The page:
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“A lot of our crew like it dark,” Gary Moore whispers as he walks into a dimmed computer lab in Plano, Texas. About a dozen adults, mostly young men, are at the terminals or writing on a large whiteboard. A team meeting begins, but not everyone participates. One man yawns audibly every few minutes; another stands and wanders away.
Unlike the Dan Marino Foundation, the nonPareil Institute, a nonprofit technology company, aims to become a for-profit employer. About 140 people with autism—dubbed ‘crew members’—study software development here, paying monthly fees to work through a set curriculum.
The staff and crew have published a few e-books and built eight mobile applications. (In one, a game called “Space Ape,” a Russian chimp rides a rocket while collecting bananas.) These products have generated almost no revenue so far, says Moore, the institute’s cofounder. Donor contributions and student fees support the organization’s $2.3 million budget. But Moore says he hopes the apps and other products will eventually make enough money to return revenue to the crew. Since the Plano campus opened in 2010, the institute has hired 7 or 8 crew members full-time, and about 30 part-time. Just one blockbuster app, Moore says, could allow the institute to hire all of its crew members. “The real goal,” Moore says, “is we build an app here that’s the next Candy Crush.”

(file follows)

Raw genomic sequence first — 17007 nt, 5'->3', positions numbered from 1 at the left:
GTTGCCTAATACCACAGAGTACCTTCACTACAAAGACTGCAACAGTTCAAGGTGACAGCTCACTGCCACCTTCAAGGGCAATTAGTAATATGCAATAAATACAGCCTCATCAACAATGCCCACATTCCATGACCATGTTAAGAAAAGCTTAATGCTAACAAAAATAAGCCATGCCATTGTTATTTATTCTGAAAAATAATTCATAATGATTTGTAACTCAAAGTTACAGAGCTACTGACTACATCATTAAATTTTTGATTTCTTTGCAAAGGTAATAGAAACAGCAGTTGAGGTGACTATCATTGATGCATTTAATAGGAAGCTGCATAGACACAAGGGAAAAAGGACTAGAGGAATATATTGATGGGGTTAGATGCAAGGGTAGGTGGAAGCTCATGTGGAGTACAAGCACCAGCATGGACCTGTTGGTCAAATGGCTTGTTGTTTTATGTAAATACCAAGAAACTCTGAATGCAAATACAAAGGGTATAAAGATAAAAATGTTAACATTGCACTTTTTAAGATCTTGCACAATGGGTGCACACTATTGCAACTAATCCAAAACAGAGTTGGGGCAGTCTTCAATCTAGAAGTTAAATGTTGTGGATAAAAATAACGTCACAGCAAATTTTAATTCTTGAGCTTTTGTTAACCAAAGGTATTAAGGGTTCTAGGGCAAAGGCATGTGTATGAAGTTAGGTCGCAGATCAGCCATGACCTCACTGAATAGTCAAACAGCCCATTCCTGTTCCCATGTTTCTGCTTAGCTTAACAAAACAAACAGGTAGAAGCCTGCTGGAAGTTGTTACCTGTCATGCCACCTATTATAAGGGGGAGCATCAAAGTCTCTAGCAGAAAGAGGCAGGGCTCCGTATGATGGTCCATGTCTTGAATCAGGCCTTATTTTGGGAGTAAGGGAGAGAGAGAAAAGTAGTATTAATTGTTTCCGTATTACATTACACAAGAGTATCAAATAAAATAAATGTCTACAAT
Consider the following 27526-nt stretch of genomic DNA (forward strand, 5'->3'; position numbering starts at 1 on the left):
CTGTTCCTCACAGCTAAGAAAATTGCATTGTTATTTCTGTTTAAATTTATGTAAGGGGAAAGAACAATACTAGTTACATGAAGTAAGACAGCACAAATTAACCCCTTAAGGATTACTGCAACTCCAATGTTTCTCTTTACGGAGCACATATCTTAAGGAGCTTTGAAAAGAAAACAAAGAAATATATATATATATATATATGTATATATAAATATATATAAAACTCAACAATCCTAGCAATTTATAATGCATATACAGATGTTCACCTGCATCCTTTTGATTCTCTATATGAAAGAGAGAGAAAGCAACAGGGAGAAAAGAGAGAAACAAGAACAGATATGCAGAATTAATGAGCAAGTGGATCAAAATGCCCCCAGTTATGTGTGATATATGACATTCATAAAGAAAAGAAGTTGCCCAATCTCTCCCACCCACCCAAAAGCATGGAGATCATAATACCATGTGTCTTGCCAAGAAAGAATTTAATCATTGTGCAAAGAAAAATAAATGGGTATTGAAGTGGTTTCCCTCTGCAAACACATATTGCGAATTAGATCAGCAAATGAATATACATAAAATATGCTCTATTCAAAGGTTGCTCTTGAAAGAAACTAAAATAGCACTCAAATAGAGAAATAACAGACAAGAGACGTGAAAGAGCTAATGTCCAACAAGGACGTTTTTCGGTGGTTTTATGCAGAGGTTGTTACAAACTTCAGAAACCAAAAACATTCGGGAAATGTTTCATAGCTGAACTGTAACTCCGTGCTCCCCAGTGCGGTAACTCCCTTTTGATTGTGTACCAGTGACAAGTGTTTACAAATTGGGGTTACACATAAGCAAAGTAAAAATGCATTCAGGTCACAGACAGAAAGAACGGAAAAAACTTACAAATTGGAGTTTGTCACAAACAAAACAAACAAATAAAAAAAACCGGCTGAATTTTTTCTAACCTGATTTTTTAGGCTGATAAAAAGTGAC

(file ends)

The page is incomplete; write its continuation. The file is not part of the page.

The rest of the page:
In another room, two computer monitors are set back to back so their users face each other. A young man at one monitor is building a game environment. The other monitor replicates everything he does, so his instructor can observe without physically looking over his shoulder.
This low-pressure setup is one of the ways the institute tries to make people with autism more comfortable. Another is the digital platform that manages the curriculum, which assigns homework tasks as “quests” for students to complete at their own pace. There are no grades. “It’s nonjudgmental,” says cofounder and Chief Executive Officer Dan Selec, who designed the platform.
Back in the darkened computer lab, crew member Jacob Waters is digitally polishing an illustration for a children’s e-book about a pig with green spots. The pig is “kind of a misfit,” Waters says in a barely audible voice. He wrote and illustrated two other e-books that the institute published. When he saw his work released to the public, he says, “I admit it was a pretty big deal at first.”
Although many of the people studying here make significant progress in both software and social skills, Moore says, the tech industry is too fast-paced and competitive for most of his crew. “That industry is not a good fit for most adults with autism,” he says. “Let’s don’t force a square peg in a round hole; let’s create more square holes.”
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For adults with autism who are seeking jobs on their own, options are growing. A few companies specialize in hiring people with autism to test software. For New Jersey resident John Cha, who graduated from college in 2011 with a degree in math, it’s been a great fit. Cha, who has autism, had difficulties getting hired previously, but found work at ULTRA Testing, which primarily employs people with autism. “The work is immensely enjoyable, and seems to be tailored exactly to take advantage of my various mental quirks,” Cha says. For example, he says, he gets bored easily, but the job lets him work independently and switch tasks often. Other software-testing companies, including Specialisterne Denmark and Aspiritech, follow the same model, relying on employees on the spectrum.